Saturday, October 22, 2005
The Wailin' JennysWhen three solo performers with powerful voices joined forces for a one-time gig in 2002, everything changed. The collaboration was a huge success, surprising everyone including themselves. Dubbed The Wailin' Jennys, the three went on tour and within a few weeks the word was out: people were calling them "a bona fide Canadian sensation." The group's current members are soprano Ruth Moody, mezzo Nicky Mehta, and alto (and newest Jenny) Annabelle Chvostek. The Wailin' Jennys' critically acclaimed CD 40 Days won a 2005 Juno Award.
Bill Hinkley and Judy LarsonGarrison Keillor first heard Bill Hinkley and Judy Larson playing in the lobby of a south Minneapolis theater in 1972. The couple's association with A Prairie Home Companion dates back to July 6, 1974, the first show. Bill plays numerous instruments and his friends swear there isn't a song - any style, any period - he doesn't know. Judy's vocals and guitar accompaniment are truly irresistible. Together they dabble in blues, old-time, vintage jazz, Nordic folk, Latin and Irish music, and a jug band tune every now and then. In 1999 Bill was inducted into the Minnesota Music Hall of Fame, and in 2000 he and Judy received a lifetime achievement award from the Minnesota Bluegrass and Old-Time Music Association. Their CD, Out in Our Meadow, is on Red House Records.
Mila Vocal EnsembleThe Twin Cities-based Mila Vocal Ensemble embraces the traditions of more than 30 countries and a dozen distinct vocal styles. While grounded in the harmonic traditions of Eastern Europe, their repertoire also includes music from Central and Western Europe, Asia, and the Americas. The group's members all hail from unique musical backgrounds and have studied with renowned vocalists from Bulgaria, France, Hungary, Macedonia, Serbia, Spain, and Ukraine. Among them, the singers of Mila speak nearly a dozen languages. The Mila Vocal Ensemble's latest CD, V Gradinata (To the Garden), is due out next month. Mila is: Carol Bauer, Andrea Christy, Anne Lies, Natalie Nowytski, Kathryn Ream, Alana Rogers, Jana Stow, Gabriela Sweet, and Aleksandra Veriga.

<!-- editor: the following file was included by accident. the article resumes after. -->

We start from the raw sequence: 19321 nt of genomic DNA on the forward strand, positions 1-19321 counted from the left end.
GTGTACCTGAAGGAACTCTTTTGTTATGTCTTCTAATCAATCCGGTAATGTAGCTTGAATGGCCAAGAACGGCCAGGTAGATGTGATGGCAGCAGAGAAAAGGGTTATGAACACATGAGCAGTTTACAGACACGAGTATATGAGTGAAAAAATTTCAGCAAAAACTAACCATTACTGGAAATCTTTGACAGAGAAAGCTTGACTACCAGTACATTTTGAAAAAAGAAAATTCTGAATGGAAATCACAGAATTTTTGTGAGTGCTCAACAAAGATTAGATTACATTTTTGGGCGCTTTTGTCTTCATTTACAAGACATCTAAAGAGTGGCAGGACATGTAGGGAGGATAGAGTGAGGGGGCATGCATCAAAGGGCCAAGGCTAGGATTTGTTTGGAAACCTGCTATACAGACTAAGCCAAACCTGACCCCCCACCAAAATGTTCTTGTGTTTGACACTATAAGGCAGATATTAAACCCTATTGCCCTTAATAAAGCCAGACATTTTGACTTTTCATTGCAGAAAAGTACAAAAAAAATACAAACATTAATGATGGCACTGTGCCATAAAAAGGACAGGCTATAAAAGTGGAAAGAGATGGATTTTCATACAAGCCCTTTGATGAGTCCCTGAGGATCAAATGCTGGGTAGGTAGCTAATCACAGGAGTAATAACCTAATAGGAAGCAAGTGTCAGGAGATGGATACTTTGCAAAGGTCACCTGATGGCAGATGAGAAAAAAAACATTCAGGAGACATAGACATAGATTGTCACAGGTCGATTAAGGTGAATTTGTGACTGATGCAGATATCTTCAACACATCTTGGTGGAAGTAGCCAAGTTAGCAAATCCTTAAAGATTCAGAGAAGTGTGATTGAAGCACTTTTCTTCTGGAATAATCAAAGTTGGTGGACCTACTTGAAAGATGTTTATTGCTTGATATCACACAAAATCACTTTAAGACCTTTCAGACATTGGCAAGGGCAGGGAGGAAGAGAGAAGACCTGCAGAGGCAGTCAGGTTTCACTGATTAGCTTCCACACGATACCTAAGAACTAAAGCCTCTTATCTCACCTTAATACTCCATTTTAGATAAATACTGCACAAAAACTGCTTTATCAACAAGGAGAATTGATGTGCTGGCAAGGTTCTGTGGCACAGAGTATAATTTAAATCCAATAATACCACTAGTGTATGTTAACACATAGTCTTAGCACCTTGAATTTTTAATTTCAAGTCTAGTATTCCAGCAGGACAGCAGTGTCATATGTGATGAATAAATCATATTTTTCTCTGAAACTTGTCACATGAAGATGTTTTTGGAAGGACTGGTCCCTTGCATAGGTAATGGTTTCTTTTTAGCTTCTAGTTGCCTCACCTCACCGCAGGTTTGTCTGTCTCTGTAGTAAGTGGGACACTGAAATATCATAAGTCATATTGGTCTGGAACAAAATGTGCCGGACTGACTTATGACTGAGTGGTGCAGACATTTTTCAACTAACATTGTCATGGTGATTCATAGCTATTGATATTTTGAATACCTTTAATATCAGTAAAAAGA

Prudence JohnsonHer 25-year career in music has taken her from nightclubs and honky-tonks to Carnegie Hall, from the theater stage to the Silver Screen (Robert Redford's A River Runs Through It), from the Midwest to the Middle East. She is a regularly featured guest on Garrison Keillor's A Prairie Home Companion, heard across the country on public radio stations. Her ten album releases include Little Dreamer, a collection of international lullabies, Moon Country, which features the music of Hoagy Carmichael, and S'Gershwin, a collaboration with pianist Dan Chouinard. She recently collaborated with four Minnesota composers to create A Girl Named Vincent, a presentation of the poetry of Edna St. Vincent Millay set to music, to be released on CD this year. She is a 2001 recipient of the McKnight Artists Fellowship for Performing Musicians and enjoys a steady schedule of concert appearances across the country.
John NiemannHe got started in music at the right time and place, and for the right reasons; he was in high school and there were girls there. He began with Leo Fender's gift to the world, the electric bass, and started a rock and roll band. In college he discovered acoustic music on the West Bank in Minneapolis and learned the guitar, fiddle and mandolin, eventually finding himself playing a 1920s Gibson mandocello in Peter Ostroushko's band, the Mando Boys. He played kick-butt fiddle for seven years in the Stoney Lonesome bluegrass band, did a number of guitar gigs with various honkytonk bands around the cities, and for three years was in "the house band at a place called Billy Bob's, or something," at Riverplace. After years spent as a road musician and working in construction, he has settled into the relatively quiet St. Paul life of a finish carpenter. He keeps his music honed with jam sessions in the basement.
Lovingly selected from the earliest archives of A Prairie Home Companion, this heirloom collection represents the music from earliest years of the now legendary show: 1974–1976. With songs and tunes from jazz pianist Butch Thompson, mandolin maestro Peter Ostroushko, Dakota Dave Hull and the first house band, The Powdermilk Biscuit Band (Adam Granger, Bob Douglas and Mary DuShane).